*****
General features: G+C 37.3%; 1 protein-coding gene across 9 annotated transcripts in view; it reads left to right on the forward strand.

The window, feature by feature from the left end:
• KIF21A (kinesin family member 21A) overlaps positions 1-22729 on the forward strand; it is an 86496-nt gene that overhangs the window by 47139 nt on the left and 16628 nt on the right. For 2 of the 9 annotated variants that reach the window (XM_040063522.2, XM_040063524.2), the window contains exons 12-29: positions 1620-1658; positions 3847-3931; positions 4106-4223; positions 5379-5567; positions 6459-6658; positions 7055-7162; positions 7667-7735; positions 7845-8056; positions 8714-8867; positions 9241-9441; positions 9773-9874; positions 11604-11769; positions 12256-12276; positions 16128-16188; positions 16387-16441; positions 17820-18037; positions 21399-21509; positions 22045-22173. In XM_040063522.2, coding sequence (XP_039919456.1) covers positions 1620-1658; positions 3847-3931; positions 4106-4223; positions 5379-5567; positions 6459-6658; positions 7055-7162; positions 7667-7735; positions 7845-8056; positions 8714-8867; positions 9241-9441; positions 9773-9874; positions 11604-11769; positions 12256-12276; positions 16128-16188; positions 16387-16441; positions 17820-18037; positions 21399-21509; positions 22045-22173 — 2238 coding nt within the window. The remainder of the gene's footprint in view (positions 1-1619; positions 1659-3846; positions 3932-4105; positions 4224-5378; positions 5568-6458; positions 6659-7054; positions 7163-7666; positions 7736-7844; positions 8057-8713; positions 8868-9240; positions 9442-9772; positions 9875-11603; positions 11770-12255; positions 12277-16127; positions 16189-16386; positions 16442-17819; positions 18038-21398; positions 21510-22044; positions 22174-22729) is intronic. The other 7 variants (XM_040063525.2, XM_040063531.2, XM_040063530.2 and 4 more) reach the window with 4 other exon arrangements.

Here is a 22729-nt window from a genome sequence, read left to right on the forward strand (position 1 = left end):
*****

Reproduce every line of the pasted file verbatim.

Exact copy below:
General features: G+C 37.3%; 1 protein-coding gene across 9 annotated transcripts in view; it reads left to right on the forward strand.

The window, feature by feature from the left end:
• KIF21A (kinesin family member 21A) overlaps positions 1-22729 on the forward strand; it is an 86496-nt gene that overhangs the window by 47139 nt on the left and 16628 nt on the right. For 2 of the 9 annotated variants that reach the window (XM_040063522.2, XM_040063524.2), the window contains exons 12-29: positions 1620-1658; positions 3847-3931; positions 4106-4223; positions 5379-5567; positions 6459-6658; positions 7055-7162; positions 7667-7735; positions 7845-8056; positions 8714-8867; positions 9241-9441; positions 9773-9874; positions 11604-11769; positions 12256-12276; positions 16128-16188; positions 16387-16441; positions 17820-18037; positions 21399-21509; positions 22045-22173. In XM_040063522.2, coding sequence (XP_039919456.1) covers positions 1620-1658; positions 3847-3931; positions 4106-4223; positions 5379-5567; positions 6459-6658; positions 7055-7162; positions 7667-7735; positions 7845-8056; positions 8714-8867; positions 9241-9441; positions 9773-9874; positions 11604-11769; positions 12256-12276; positions 16128-16188; positions 16387-16441; positions 17820-18037; positions 21399-21509; positions 22045-22173 — 2238 coding nt within the window. The remainder of the gene's footprint in view (positions 1-1619; positions 1659-3846; positions 3932-4105; positions 4224-5378; positions 5568-6458; positions 6659-7054; positions 7163-7666; positions 7736-7844; positions 8057-8713; positions 8868-9240; positions 9442-9772; positions 9875-11603; positions 11770-12255; positions 12277-16127; positions 16189-16386; positions 16442-17819; positions 18038-21398; positions 21510-22044; positions 22174-22729) is intronic. The other 7 variants (XM_040063525.2, XM_040063531.2, XM_040063530.2 and 4 more) reach the window with 4 other exon arrangements.

Here is a 22729-nt window from a genome sequence, read left to right on the forward strand (position 1 = left end):